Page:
There are more than 3000 species of snakes on Earth, ranging from the Barbados threadsnake at roughly 10 cm long (about the same as a deck of cards) to the reticulated python at around 6 m in length (almost as tall as an adult male giraffe!). Luckily, only about 600 are venomous, and only around 200 are venomous enough to seriously harm or kill a human.
Despite the existence of hundreds of venoms, nearly all snake venoms fall into one of three categories, depending on how they affect us: neurotoxins, cytotoxins or myotoxins.
Neurotoxins are common to the Elapidae family of snakes, which include cobras, mambas, coral snakes, and copperheads. They work on the nervous system by disrupting the electrical impulses that our nerves and muscles use to function.
Neurotoxins can mess with our neurons in a few different ways. Imagine your neurons like a lamp plugged into an electrical socket. For the lamp to function normally, it should be able to turn on and off at different times. With α-neurotoxins, it’s as if someone put a babyproof cover on the socket, preventing us from plugging our lamp in at all. The result? No light. On the other hand, with dendrotoxins, the lamp is plugged in, but no electricity flows from the socket to our lamp. Again, no light. But with fasciculins, it’s like the lamp’s plug is stuck in the wall. Constantly activated with no off switch, even though we want to go to bed.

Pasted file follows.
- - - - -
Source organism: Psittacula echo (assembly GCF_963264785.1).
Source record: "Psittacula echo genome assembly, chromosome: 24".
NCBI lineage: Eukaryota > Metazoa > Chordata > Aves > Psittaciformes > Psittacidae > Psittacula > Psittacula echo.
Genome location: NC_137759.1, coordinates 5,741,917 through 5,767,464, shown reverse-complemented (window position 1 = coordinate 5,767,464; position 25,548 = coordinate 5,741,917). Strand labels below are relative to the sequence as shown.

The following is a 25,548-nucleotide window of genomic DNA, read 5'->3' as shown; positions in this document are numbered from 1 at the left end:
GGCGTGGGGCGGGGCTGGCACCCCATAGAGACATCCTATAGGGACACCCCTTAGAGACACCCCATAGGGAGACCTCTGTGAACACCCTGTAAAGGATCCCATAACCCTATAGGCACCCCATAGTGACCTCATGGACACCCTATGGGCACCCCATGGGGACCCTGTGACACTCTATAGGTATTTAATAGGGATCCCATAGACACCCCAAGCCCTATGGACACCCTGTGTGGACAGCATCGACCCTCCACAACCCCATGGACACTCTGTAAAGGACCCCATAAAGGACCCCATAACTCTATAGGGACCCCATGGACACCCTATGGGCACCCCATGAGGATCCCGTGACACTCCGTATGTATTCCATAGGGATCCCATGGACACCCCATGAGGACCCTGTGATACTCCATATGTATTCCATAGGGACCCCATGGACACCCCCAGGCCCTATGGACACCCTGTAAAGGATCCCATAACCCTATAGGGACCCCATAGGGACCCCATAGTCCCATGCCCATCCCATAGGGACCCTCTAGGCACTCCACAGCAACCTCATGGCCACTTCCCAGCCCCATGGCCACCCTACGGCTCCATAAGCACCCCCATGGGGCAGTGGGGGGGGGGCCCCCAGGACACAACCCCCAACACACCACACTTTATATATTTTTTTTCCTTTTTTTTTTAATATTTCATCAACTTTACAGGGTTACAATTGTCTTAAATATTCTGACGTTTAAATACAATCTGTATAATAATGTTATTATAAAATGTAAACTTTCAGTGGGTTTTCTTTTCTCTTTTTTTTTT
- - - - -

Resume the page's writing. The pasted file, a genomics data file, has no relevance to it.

Vipers favour the use of cytotoxins—venoms that directly damage cells. Some common types include phospholipases, which disrupt cell walls, and hemotoxins, which affect the circulatory system. Some hemotoxins trigger the destruction of red blood cells, while others affect the clotting factor of blood—either by making blood too clotted and thick to flow or too thin to ever clot and stop external bleeding.
Myotoxins are less common in serpent physiology but are found in certain species of rattlesnakes. They contain basic peptides (chains of amino acids too short to be considered proteins) that directly disrupt the flow of charged molecules our muscles rely on to contract.
With such a wide range of venom types and mechanisms of action, it’s no surprise that nearly every snake species needs a tailor-made antivenom. Luckily, Canada only has four native species of venomous snakes.
Nonetheless, it can be pretty tricky to identify snakes reliably in the wild. So, if you’re ever on the receiving end of a snake bite, seek medical attention immediately! Do not try to catch the snake to bring with you—some help for your doctors in identifying your attacker is not worth a second (or third, or fourth) bite.
This article was written for the McGill Office of Science and Society. View the original here: https://www.mcgill.ca/oss/article/environment-you-asked/how-does-snake-venom-kill-human